Making Energy Among the Christmas Trees
NEWLAND — Luke Henderson wasn’t too sure about selling off a piece of his Avery County Christmas tree farm to make way for a new kind of farm, one planted with row upon row of solar panels.
But with a slack economy weighing on his business, as well as depressed wholesale prices for his evergreens, Henderson decided selling 6 acres of his 33-acre farm made good economic sense.
“To me, it was a way to create more income for my family and a way to create jobs for the community,” Henderson said Thursday after an afternoon ceremony to mark the completion of the project.
The $5 million project used local residents for everything from site preparation work to drawing up legal documents. It translated into about 20 installation jobs, with eight of those earning an industry standard certification they can take to other jobs. And it moved the land into a higher tax category.
“I think once people get used to it, we’ll see more of this,” said Henderson, who added that he’s also considering another solar farm project on other farmland he owns.
The Christmas tree industry in Avery and surrounding counties has seen falling wholesale prices as farmers have transitioned out of growing tobacco, as well as increased competition from states such as Wisconsin and Michigan.
North Carolina’s more than 1,500 growers produce 18 percent of the Christmas trees in the U.S. The sale of Christmas trees in Avery County generates more than $20 million.
At least three more solar farms are already in the pipeline, according to local economic development officials, who touted solar panels as a sort of new cash crop.
The projects are developing a new workforce in the growing renewable energy field, helping distressed farmers with an influx of cash and generating clean power.
“In the next 10 years, energy creation is the place for job creation and the creation of new technologies,” said Joel Olsen, managing director of O2 energies Inc., the Charlotte-based company that was the developer and is the owner of Avery Solar LLC, the solar farm on Henderson’s property.
The membership cooperative is a Tennessee Valley Authority affiliate and the only cooperative in North Carolina to buy power from the TVA, which offers incentives for the purchase of green power like solar.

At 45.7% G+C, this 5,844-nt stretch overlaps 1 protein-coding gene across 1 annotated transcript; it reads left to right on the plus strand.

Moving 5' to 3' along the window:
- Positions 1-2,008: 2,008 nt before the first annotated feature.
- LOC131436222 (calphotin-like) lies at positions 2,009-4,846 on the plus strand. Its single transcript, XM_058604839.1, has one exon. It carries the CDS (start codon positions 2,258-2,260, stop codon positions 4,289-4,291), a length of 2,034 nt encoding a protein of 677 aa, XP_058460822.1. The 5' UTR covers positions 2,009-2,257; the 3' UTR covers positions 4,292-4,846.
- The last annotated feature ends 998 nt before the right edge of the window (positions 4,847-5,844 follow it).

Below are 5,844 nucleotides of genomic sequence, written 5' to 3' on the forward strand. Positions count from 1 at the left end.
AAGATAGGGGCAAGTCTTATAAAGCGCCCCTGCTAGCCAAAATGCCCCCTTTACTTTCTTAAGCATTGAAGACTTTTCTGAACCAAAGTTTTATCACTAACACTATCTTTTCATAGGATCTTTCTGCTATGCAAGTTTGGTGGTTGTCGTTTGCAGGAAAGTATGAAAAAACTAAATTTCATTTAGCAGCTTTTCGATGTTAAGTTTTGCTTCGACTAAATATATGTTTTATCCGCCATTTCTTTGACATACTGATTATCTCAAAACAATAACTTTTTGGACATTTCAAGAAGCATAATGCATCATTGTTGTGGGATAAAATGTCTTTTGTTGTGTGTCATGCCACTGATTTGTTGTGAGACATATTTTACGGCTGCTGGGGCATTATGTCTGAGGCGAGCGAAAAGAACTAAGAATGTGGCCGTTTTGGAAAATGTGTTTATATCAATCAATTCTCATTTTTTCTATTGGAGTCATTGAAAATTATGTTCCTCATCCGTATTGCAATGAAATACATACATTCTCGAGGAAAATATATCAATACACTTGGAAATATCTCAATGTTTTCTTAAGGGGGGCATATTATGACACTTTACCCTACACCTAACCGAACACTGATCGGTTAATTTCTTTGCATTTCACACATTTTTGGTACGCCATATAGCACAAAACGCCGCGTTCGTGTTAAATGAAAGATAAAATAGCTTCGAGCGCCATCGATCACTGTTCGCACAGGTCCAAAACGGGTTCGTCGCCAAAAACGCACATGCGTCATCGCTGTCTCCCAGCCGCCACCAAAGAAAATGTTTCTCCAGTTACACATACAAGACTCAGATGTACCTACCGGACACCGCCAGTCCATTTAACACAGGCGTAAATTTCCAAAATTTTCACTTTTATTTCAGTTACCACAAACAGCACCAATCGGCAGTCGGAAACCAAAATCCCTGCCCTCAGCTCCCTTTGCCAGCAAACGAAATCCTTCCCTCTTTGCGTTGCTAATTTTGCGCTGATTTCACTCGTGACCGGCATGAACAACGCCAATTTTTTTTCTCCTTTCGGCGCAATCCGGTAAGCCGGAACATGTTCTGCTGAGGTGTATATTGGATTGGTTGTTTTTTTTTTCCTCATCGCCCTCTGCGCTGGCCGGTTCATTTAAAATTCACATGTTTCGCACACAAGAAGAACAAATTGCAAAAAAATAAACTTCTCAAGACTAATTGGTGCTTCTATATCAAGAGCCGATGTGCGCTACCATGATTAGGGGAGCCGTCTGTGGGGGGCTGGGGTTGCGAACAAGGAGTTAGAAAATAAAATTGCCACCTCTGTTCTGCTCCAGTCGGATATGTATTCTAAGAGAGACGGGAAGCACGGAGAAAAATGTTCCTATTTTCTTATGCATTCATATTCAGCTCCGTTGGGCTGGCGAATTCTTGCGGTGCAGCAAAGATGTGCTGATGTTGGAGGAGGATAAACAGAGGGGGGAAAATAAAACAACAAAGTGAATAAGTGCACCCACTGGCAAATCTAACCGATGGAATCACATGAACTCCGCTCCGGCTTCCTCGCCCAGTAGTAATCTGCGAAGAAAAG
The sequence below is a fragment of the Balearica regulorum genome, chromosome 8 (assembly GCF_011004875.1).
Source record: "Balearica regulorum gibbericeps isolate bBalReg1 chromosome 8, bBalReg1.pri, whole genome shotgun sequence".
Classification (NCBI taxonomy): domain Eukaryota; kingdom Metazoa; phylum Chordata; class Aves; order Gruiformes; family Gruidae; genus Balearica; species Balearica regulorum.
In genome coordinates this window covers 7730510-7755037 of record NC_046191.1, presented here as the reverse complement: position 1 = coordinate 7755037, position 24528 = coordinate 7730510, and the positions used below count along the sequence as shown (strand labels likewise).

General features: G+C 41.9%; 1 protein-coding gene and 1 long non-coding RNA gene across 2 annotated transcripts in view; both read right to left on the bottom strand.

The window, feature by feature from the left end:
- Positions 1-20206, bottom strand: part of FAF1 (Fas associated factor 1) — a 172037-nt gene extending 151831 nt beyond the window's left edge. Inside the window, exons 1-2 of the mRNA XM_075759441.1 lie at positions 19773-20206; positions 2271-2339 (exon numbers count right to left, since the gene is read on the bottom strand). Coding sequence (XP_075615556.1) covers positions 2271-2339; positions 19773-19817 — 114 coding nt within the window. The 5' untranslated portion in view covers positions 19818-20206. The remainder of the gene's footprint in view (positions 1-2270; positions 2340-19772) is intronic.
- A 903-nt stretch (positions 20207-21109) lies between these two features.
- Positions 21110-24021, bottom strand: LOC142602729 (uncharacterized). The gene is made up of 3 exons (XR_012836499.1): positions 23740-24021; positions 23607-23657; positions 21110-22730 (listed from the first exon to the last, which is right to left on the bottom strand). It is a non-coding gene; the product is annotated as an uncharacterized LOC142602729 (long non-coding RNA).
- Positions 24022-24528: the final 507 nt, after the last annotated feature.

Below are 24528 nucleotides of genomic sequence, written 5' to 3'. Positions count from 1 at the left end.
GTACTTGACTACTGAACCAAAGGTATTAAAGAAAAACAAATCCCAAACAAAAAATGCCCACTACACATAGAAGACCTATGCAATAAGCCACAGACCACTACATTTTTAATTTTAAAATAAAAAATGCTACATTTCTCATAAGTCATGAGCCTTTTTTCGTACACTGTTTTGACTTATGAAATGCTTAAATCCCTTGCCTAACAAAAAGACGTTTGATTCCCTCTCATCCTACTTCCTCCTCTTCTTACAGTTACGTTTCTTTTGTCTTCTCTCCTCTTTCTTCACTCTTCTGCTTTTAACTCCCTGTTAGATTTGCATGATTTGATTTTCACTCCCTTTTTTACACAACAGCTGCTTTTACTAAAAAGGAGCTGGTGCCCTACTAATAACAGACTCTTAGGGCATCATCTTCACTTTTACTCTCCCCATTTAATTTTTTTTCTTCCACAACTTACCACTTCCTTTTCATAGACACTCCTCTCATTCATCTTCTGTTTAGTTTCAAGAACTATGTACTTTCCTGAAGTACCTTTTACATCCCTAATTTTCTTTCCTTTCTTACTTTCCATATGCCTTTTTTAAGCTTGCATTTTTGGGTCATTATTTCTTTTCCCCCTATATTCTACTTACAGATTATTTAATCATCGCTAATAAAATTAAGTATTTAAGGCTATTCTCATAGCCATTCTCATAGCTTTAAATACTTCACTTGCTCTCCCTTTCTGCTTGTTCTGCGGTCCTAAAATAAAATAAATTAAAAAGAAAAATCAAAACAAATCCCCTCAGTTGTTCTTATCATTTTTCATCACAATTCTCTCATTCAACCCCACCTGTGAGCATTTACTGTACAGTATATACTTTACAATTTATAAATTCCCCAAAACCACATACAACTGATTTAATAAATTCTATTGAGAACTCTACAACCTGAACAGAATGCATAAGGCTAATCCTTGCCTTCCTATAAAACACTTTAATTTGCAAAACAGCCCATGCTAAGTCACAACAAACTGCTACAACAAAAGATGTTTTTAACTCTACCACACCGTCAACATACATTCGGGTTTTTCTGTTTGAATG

Those types of incentives, offered by both federal and state government, continue to power the growth of renewable energy projects. North Carolina state law requires investor-owned electric utilities to meet at least 12.5 percent of energy needs through renewable sources or energy efficiency steps by 2021. Cooperatives and municipal electrical suppliers have a 10 percent requirement.
“I’m excited to see projects like this coming home,” said state Rep. Ralph Hise, who supported the increased solar requirement.
There’s also a state requirement for 0.2 percent of retail electric sales to come from solar power by 2018, one that has already resulted in the creation of 2,000 jobs and 150 companies, according to Olsen.
A proposal to increase that requirement hasn’t made it into law yet, but Olsen said there’s a continued push to make that happen. Those incentives, combined with falling construction costs, the need for improvements to an aging U.S. electrical grid and the high public popularity of solar energy, make solar farms a powerful economic development force, he said.
Markus Wilhelm, chief executive officer of Strata Solar LLC, was a key engineering and construction contractor on the Avery County project.
“Solar is a new industry that makes social sense, economic sense,” Wilhelm said, “and it’s creating jobs with a bright future.”